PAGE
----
Joe Cicala is the Executive Chef at Le Virtu in Philadelphia. The Salerno-trained chef is currently planning an Enoteca and recently spent two weeks on an epic fact (and truffle) finding mission in Abruzzo. He wrote in to tell us about it.
Layover in Finland, then Fiumicino, a night drive up the A24 autostrada to Civitella del Tronto in Abruzzo’s Teramo Province. We’re here to sample the province’s cuisine and see Angela’s (my wife and pastry chef Angela Ranalli) ancestral town, Controguerra, in one of Abruzzo’s best wine regions. We crash hard.
Morning breaks to views of the Gran Sasso mountain range to the south. Our hotel, the Zunica, sits on the town’s main piazza — which is like a balcony over the valley below. I see a guy from a bakery on the piazza delivering cornetti to the hotel. The aroma floats two floors up to me.
Controguerra is close by, near the sea. We drive through the hills toward the Adriatic. The fall foliage is aflame. It’s warm enough to roll down the windows and smell the briny sea air. Down the coast to Giulianova and Ristorante Beccaceci, said to be one of the best in Abruzzo for seafood. Course after course makes the case: Spaghetti with Adriatic clams; paccheri with mantis shrimp and bottarga; John Dory with fall vegetables. Everything minimal, bright and fresh. The highlight: An oven-hot slab of pink salt is brought to the table and thin slices of swordfish are seared on one side, dressed with olive oil and served with fennel mixed with the same local oil. [Edit: HOLY SHIT that image]
Dinner at the Zunica. We get the tasting menu of traditional and new dishes showcasing local ingredients — a poached farm-fresh egg with white truffle; pumpkin puree with pancetta and black truffle; maccheroni alla chitarra with porcini and buried under shaved black truffle. The surprise is a twist on “alla carbonara” that adds saffron from L’Aquila, further south in Abruzzo. It’s creamy, savory and the saffron — more aromatic and flavorful than any saffron I’ve ever tasted — blasts it to a new dimension. The dish is finished with a sprinkle of pistachios. My God.
After days exploring Teramo and driving switchback roads to southern Abruzzo, eating the whole way, we need a break. Civitella is celebrating the feast of San Martino and guys at the Zunica say there’ll be music and snacks in the courtyard of the fortress above the town. This sounds about right. Our dinner of Novello Montepulciano d’Abruzzo (served in plastic cups), roasted chestnuts and arrosticini (lamb skewers) is perfect. The town celebrates around us. It’s fun. Can we bring this feeling back with us? We leave Abruzzo tomorrow for Umbria and Norcia, the truffle and pork butchering capital of the world.
Through the Apennines to picture-perfect Norcia. The woods and mountains that surround it produce the ingredients that make it famous. Stuffed wild boar heads mark the shop entrances of “norcinerie”: Masters of the town’s pork and boar butchering/curing art. Everything we try — coglioni del mulo (literally mule’s balls, a pork salame with a core of fat), prosciutto, boar salame — is the best I’ve ever tasted. Dried ciauscolo, normally a fresh, spreadable salame like the ventricina teramana and n’duja we make at Le Virtù, really surprises. The flavors are more intense and complex. One butcher is so excited that we cure at Le Virtù he gifts me a selection of his best stuff. It can’t go home with me so we eat it in our hotel. Score.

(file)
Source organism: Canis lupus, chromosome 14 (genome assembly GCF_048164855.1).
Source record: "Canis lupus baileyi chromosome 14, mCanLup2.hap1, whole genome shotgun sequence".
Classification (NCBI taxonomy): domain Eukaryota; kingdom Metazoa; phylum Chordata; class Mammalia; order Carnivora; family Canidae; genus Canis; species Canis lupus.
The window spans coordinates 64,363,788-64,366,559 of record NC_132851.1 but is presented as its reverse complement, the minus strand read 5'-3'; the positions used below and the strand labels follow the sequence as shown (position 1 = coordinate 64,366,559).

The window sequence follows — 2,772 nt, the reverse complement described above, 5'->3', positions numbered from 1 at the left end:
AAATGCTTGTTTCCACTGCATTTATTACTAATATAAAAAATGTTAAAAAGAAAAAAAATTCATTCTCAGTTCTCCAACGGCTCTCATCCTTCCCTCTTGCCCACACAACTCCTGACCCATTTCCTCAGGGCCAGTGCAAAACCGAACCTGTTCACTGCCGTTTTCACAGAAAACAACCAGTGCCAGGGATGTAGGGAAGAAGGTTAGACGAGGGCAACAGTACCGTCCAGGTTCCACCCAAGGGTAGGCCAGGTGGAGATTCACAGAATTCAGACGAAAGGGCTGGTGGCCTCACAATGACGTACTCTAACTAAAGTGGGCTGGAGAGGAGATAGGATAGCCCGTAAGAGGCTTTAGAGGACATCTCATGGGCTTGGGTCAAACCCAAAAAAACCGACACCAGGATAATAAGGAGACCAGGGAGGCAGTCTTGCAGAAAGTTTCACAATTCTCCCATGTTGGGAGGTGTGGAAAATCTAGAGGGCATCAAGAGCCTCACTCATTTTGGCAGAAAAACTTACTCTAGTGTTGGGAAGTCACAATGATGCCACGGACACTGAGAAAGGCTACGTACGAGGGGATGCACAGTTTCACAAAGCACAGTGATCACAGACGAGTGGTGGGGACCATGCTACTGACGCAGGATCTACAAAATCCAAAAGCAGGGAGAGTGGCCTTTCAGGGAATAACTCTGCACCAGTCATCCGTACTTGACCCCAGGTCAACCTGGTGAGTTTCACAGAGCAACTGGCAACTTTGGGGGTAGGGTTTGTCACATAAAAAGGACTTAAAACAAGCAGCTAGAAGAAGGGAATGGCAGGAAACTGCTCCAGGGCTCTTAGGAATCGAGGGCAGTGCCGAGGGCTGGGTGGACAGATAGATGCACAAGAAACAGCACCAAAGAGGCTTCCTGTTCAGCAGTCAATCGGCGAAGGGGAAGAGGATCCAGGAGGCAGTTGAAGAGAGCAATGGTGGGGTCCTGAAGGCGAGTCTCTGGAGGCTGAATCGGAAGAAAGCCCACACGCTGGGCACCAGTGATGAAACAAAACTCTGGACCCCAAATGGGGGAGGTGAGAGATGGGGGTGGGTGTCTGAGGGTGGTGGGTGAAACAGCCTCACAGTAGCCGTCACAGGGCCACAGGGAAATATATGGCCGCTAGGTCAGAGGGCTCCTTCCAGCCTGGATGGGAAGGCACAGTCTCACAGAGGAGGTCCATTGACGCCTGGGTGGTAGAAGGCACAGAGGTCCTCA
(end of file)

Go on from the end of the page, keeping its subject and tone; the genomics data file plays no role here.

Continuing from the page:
Deeper into Umbria, around Spoleto, to visit friends of Le Virtù, actor and writer Mike Tucker and actor Jill Eikenberry. Their place is a centuries-old stone farmhouse in a quiet valley. It’s got an outdoor wood-fired oven that’s older than the house. We visit Mike’s favorite butcher, Ugo, whose prosciutto is crazy good. Maybe better even than the stuff in Norcia. We dine out with friends of the Tuckers at a simple trattoria. Strangozzi (short fresh pasta, literally “stranglers”) with tons of truffle and olive oil, grilled lamb and local Montefalco wine. Lamb is slaughtered young in Italy, when it’s still drinking mother’s milk. You can taste the grasses in the mother’s diet in the meat.
Mike and Jill leave us for a couple of days to do some traveling. We pick olives in their grove just outside the front door. Raw olives have a grassy aroma. You smell the spice that will flavor the oil. We make pork ribs in the fireplace and fill ourselves up with Ugo’s prosciutto and lombetto (cured pork loin). I could get used to this.
South to Salerno is where I got my first taste of the Italian cooking art working for my mentor, Pietro Rispoli. Dinner’s at his new spot, Ristorante Aladino. He’s sends out a ton of stuff, all wonderful and familiar, but blows my mind with a new dish: Risotto with Fiano grapes, sausage, black walnuts and parmigiano. Perfect combination of fat, bitter, sweet and tart notes. I’m lucky to have studied in this guy’s kitchen.
Last meal in Salerno at Vicolo della Neve, a little place focused on a wood-fired oven. Basic. Ingredients sit out on a table for inspection. Your choice is put in a copper dish and thrown into the 900-degree oven: Stuffed artichokes and peppers, melanzane alla parmigiana, giambotta, polpetti and pasta fagioli. A simple char intensifies all the flavors.
This is why Italy is important and necessary — the reminder that it’s about the ingredients. Fresh, local, natural. Honor the land, keep it simple, and nothing’s better. Lesson learned. Again.
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